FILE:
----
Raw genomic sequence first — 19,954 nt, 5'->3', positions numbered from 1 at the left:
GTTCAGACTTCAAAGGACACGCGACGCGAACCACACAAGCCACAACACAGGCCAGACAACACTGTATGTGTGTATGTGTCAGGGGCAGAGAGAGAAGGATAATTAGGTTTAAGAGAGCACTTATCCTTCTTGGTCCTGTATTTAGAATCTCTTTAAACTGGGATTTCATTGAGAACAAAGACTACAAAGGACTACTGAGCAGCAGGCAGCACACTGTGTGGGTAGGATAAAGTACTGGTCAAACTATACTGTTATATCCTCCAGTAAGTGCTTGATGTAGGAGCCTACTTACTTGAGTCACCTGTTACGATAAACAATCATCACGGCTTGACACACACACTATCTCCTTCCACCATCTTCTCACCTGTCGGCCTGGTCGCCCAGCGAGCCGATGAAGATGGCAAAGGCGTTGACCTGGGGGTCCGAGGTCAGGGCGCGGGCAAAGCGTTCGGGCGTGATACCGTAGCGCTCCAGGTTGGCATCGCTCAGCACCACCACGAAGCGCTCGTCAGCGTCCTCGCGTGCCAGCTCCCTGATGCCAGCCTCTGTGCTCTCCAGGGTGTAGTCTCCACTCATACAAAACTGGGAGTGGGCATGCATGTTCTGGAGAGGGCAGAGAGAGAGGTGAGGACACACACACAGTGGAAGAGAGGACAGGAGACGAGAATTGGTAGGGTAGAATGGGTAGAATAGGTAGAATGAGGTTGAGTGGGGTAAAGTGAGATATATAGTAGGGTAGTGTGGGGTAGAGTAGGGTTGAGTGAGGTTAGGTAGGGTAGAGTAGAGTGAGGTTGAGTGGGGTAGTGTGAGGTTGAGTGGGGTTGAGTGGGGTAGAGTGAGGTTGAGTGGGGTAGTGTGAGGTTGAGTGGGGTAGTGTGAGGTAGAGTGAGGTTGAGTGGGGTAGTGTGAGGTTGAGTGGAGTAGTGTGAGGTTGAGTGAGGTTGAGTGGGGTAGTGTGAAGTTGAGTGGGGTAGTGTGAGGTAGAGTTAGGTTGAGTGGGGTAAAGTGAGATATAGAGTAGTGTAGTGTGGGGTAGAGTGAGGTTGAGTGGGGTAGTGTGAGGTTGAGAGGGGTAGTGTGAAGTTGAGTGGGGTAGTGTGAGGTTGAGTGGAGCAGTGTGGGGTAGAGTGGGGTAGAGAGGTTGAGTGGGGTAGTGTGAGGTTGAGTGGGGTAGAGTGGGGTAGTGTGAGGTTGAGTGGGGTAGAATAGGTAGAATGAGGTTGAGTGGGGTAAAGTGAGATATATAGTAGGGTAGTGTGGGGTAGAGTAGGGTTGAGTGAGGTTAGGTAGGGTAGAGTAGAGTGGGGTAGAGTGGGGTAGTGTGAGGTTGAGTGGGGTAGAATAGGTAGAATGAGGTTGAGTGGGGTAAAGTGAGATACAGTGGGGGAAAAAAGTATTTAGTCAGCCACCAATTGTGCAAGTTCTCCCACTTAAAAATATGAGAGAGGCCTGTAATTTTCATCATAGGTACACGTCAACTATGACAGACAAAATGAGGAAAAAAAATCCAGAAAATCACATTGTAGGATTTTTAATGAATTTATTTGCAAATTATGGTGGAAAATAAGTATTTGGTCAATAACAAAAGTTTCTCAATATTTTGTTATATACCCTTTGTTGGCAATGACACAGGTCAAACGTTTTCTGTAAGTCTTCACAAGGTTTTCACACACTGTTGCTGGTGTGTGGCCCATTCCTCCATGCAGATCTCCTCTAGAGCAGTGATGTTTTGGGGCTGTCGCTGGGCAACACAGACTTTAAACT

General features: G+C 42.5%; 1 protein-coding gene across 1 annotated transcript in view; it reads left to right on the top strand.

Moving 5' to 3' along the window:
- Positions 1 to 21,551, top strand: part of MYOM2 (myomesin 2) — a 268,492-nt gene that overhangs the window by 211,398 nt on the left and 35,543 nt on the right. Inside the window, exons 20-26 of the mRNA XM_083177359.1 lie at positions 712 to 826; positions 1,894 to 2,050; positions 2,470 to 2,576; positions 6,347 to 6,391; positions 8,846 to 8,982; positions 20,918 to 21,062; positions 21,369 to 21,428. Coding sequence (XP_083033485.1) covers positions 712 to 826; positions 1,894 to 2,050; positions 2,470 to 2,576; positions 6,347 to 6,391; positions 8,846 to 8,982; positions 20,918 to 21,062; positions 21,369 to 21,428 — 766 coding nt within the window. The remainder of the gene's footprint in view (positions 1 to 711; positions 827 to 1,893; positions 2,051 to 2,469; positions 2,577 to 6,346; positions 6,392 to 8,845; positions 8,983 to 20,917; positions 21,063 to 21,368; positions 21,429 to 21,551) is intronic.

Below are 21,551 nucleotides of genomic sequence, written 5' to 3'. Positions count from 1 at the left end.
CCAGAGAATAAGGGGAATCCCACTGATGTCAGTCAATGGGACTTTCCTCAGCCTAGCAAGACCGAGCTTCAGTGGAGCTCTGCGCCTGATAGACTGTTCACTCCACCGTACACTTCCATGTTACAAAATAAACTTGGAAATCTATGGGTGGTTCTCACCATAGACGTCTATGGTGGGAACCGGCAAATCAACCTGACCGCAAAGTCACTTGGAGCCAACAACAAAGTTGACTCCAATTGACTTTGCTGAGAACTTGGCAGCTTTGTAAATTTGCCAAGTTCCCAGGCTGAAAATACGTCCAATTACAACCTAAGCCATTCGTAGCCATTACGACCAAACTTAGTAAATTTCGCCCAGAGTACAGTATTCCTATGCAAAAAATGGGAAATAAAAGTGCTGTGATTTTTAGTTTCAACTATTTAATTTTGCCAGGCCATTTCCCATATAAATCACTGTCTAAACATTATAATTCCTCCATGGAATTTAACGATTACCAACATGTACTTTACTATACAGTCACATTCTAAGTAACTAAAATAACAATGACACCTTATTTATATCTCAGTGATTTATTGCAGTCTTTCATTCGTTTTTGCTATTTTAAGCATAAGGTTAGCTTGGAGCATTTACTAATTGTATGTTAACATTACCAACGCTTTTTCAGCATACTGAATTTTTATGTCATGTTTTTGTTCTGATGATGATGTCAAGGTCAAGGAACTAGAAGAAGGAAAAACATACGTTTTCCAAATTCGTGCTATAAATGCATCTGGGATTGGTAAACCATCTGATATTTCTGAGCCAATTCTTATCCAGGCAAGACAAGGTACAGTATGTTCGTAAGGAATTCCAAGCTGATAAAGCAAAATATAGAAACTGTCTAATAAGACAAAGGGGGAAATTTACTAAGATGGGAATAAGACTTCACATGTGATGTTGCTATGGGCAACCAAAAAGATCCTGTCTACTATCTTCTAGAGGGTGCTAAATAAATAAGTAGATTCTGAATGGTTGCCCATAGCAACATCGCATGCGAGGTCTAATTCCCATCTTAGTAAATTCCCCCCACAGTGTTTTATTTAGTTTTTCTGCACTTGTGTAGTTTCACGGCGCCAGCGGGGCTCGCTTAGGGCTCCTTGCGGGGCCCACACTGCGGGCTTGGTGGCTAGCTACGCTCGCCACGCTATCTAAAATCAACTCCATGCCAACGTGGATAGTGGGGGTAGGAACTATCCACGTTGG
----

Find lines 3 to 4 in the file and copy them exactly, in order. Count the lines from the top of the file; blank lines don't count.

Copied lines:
General features: G+C 42.5%; 1 protein-coding gene across 1 annotated transcript in view; it reads left to right on the top strand.

Moving 5' to 3' along the window: